Comedy on loud girls, meek boys

Comedy on loud girls, meek boys
Taiwan actor Chang Shu-hao and China actress Huang Lu (both above) bicker with each other in Apolitical Romance, a film which has roots in Taiwan director Hsieh Chun-yi’s real-life experiences when he was a graduate film student.

Women from China are loud and brash. Men from Taiwan are sensitive but meek.

These are common stereotypes that Taiwanese film director Hsieh Chun-yi skewers to comedic effect in his feature film debut, Apolitical Romance.

He says with a chuckle in a telephone interview with Life!: "Taiwanese guys think that China girls are very bold and shrewish, while China girls think that Taiwanese boys are very effeminate.

"I deliberately made use of these stereotypes for my film. I hope that after watching it, people can see that they may be wrong about them. They just need to get to know one another better."

In his film, showing in cinemas here, Beijing woman Qin Lang (played by Huang Lu) is seen as aggressive and overbearing, while Taiwan man A-cheng (Chang Shu-hao), a civil servant, is gentle and easily bullied. After spending a week together, an unlikely friendship develops between them

The story has roots in Hsieh's real life. The 35- year-old says he was once guilty of making false assumptions about a woman from China.

While he was living in Singapore for three years as a graduate film student at the NYU Tisch School Of The Arts Asia, he had a classmate from Sichuan called Gu Qiao, whom he says he bickered with right from the start.

Hsieh, who graduated from Tisch in 2011, says: "We were the only two Chinese faces in the school programme then and we were very different in our ideologies. Her ideas of communism and Taiwan were completely different from what I was taught as a kid. I grew up believing that China belongs to Taiwan and she grew up believing that Taiwan is part of China. So I saw her as someone who loves the communist party.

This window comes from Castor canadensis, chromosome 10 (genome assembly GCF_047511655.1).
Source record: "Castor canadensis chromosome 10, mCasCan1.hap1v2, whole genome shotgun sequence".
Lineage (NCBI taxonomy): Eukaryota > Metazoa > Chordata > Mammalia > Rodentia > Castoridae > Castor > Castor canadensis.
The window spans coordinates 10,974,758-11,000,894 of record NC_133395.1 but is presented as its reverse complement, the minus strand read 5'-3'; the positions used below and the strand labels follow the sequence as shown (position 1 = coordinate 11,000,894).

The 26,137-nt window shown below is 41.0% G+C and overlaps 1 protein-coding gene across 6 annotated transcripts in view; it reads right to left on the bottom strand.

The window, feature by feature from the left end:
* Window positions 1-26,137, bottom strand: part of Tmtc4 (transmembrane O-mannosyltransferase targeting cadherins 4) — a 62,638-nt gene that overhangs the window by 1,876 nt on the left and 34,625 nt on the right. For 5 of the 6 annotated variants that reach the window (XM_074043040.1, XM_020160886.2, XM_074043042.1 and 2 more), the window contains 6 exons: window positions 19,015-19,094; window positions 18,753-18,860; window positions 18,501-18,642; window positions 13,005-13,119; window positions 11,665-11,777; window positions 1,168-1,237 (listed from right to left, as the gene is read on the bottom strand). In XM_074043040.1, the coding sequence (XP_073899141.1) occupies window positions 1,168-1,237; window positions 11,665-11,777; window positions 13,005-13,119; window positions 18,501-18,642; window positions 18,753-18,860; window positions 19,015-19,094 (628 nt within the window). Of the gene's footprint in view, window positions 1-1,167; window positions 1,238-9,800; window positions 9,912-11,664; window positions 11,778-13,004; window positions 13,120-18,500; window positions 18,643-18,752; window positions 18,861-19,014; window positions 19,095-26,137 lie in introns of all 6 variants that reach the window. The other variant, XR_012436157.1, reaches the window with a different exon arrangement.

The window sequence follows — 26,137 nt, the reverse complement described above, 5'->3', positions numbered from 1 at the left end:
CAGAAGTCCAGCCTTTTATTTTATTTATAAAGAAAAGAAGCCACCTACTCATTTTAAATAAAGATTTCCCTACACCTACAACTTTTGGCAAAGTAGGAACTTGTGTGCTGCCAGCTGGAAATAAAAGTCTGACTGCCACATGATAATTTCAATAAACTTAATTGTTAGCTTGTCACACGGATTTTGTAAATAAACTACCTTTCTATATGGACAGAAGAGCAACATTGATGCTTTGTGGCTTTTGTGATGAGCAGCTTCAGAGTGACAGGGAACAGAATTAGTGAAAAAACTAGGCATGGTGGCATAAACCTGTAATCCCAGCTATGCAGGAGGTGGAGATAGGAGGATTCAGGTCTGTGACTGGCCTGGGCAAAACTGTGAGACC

"We always squabbled over these things but we became very good friends. Our jibes and jokes were always good-natured. We may have our differences, but through communication and such arguments, you learn a lot along the way. It opens your view of the world."

There are no hard feelings between the two. In fact, Gu is a producer of the film.

Since the movie premiered in Taiwan in September last year, it has received positive reviews. Film trade rag Film Business Asia wrote that the film "hardly puts a foot wrong" and had "an easy rhythm and great lead chemistry".

Hsieh says: "The Taiwanese audience response has been good. Some things in the film have been exaggerated for comedy's sake but a lot of people came to tell me that they found the film relatable and that it's realistic."

The real-life chemistry between the two leads is key to the film's success, it seems. Hsieh says Chinese indie darling Huang (She, A Chinese, 2009) and Taiwan's Chang, Golden Horse Best Supporting Actor winner for Gf*Bf (2012) hit it off as soon as they met and the good vibes carried onto the set.

Hsieh says, laughing: "Huang Lu is a very candid girl and often very funny. Shu-hao looks mild but his tongue can be quite evil. When they start talking and bickering with each other, it's a lot of fun."

Coming up next for the director is a feature that again centres on a Taiwanese-Chinese pairing, though it will be set in New York City.

He says it will not be a repeat of his debut, adding: "The new movie won't really be about their political and cultural differences. It'll be more of a standard love story. As a director, you always want to try new things."

yipwy@sph.com.sg


This article was first published on July 26, 2014.
Get a copy of The Straits Times or go to straitstimes.com for more stories.

More about

movies
Purchase this article for republication.

BRANDINSIDER

SPONSORED

Most Read

Your daily good stuff - AsiaOne stories delivered straight to your inbox
By signing up, you agree to our Privacy policy and Terms and Conditions.